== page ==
Q: What is a Digital Signature? ˄ Top of Page
Digital signature is a subset of electronic signatures. It is a technologically advanced type of electronic signature, based on a digital certificate that is used to prove a communication originated from a particular sender and has not been tampered with. It is not a digitized image of the sender’s hand-written signature. A digital signature or digital signature scheme is a mathematical scheme for demonstrating the authenticity of a digital message or document. A valid digital signature gives a recipient reason to believe that the message was created by a known sender, and that it was not altered in transit (tamper-proof). Digital signatures are commonly used for software distribution, financial transactions, and in other cases where it is important to detect forgery and tampering.
Q: How to digitally sign and authenticate documents? ˄ Top of Page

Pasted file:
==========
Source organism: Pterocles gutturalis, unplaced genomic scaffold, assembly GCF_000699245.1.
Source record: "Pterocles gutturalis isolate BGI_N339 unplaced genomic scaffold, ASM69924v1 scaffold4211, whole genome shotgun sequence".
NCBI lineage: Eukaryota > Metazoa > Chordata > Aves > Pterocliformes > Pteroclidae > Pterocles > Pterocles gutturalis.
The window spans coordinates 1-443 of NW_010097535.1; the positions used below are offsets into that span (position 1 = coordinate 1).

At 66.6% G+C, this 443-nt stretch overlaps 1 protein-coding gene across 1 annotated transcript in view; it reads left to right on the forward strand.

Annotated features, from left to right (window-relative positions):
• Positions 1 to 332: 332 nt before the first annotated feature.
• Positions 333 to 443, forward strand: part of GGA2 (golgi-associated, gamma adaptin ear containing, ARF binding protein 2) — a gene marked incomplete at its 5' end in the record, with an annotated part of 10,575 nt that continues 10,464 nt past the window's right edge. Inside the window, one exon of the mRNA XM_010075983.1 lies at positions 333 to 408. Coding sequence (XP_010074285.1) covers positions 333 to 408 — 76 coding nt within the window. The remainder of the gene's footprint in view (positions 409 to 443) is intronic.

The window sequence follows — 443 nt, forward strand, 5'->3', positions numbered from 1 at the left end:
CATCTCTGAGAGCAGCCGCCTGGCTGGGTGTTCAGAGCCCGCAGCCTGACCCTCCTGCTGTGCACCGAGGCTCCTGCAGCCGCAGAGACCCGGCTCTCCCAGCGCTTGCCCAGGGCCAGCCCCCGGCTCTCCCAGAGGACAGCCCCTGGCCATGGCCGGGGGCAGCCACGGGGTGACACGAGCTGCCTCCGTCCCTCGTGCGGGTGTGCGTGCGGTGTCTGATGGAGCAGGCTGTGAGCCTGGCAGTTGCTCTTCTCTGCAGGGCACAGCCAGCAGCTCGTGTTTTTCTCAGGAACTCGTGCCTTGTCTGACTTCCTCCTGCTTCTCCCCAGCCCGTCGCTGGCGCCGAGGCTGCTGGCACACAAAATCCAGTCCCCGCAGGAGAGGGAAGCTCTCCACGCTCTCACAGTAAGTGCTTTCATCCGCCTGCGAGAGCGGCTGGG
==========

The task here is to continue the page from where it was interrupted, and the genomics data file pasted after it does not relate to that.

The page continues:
Digitally signing a document: Creating a digital signature requires a digital certificate, which is issued by an agency called a Certification Authority (CA). This method of signing also requires a pair of numeric keys. The first is the private key, which is known only to the signer and must be kept absolutely secret for the entire system to work properly. The second key, the public key, is freely available to anyone who wants it, and is part of the public information in the signer's published digital certificate. Because of the mathematical nature of these two keys, only documents that are locked (encrypted) by one key can be unlocked (decrypted) by the other. The final requirement is a digital document, ready to be signed. Digital signature technology capitalizes on the fact that digital documents are (at their lowest level) just numbers, and mathematical operations can be performed on them. One such operation is the hash function by which a document's numerical content is processed in order to create a numeric "fingerprint" of that document. This signer's private key is used to encrypt the document fingerprint, resulting in a digital signature. The digital signature is embedded within the original document, creating a digitally signed document.